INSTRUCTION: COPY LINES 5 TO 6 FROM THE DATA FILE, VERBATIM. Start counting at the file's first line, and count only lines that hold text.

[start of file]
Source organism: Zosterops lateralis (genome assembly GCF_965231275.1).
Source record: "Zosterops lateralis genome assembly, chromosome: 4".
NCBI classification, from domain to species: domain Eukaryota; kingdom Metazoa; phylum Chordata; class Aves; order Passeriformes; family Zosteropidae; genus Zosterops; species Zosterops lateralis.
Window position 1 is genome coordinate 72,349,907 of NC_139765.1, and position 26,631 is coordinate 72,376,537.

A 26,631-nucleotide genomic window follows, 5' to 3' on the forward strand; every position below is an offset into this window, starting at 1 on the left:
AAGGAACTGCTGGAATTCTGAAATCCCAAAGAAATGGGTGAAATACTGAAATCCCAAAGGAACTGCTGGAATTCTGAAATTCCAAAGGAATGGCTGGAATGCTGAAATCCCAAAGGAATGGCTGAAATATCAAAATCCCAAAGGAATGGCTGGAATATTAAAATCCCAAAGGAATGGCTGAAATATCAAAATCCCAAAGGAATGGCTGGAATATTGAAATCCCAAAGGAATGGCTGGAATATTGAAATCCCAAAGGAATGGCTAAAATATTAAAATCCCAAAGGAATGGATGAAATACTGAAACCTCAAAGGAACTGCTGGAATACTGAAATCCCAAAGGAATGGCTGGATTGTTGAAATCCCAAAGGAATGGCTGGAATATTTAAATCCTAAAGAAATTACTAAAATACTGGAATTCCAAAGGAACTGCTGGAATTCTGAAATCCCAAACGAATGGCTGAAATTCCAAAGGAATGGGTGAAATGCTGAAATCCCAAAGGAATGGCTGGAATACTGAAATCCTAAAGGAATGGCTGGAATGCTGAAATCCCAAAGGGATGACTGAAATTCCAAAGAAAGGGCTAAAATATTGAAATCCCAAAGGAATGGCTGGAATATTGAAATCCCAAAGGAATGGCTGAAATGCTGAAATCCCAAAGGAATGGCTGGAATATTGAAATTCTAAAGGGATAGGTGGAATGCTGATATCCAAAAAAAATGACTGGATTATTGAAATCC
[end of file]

A 26,631-nucleotide genomic window follows, 5' to 3' on the forward strand; every position below is an offset into this window, starting at 1 on the left:
AAGGAACTGCTGGAATTCTGAAATCCCAAAGAAATGGGTGAAATACTGAAATCCCAAAGGAACTGCTGGAATTCTGAAATTCCAAAGGAATGGCTGGAATGCTGAAATCCCAAAGGAATGGCTGAAATATCAAAATCCCAAAGGAATGGCTGGAATATTAAAATCCCAAAGGAATGGCTGAAATATCAAAATCCCAAAGGAATGGCTGGAATATTGAAATCCCAAAGGAATGGCTGGAATATTGAAATCCCAAAGGAATGGCTAAAATATTAAAATCCCAAAGGAATGGATGAAATACTGAAACCTCAAAGGAACTGCTGGAATACTGAAATCCCAAAGGAATGGCTGGATTGTTGAAATCCCAAAGGAATGGCTGGAATATTTAAATCCTAAAGAAATTACTAAAATACTGGAATTCCAAAGGAACTGCTGGAATTCTGAAATCCCAAACGAATGGCTGAAATTCCAAAGGAATGGGTGAAATGCTGAAATCCCAAAGGAATGGCTGGAATACTGAAATCCTAAAGGAATGGCTGGAATGCTGAAATCCCAAAGGGATGACTGAAATTCCAAAGAAAGGGCTAAAATATTGAAATCCCAAAGGAATGGCTGGAATATTGAAATCCCAAAGGAATGGCTGAAATGCTGAAATCCCAAAGGAATGGCTGGAATATTGAAATTCTAAAGGGATAGGTGGAATGCTGATATCCAAAAAAAATGACTGGATTATTGAAATCC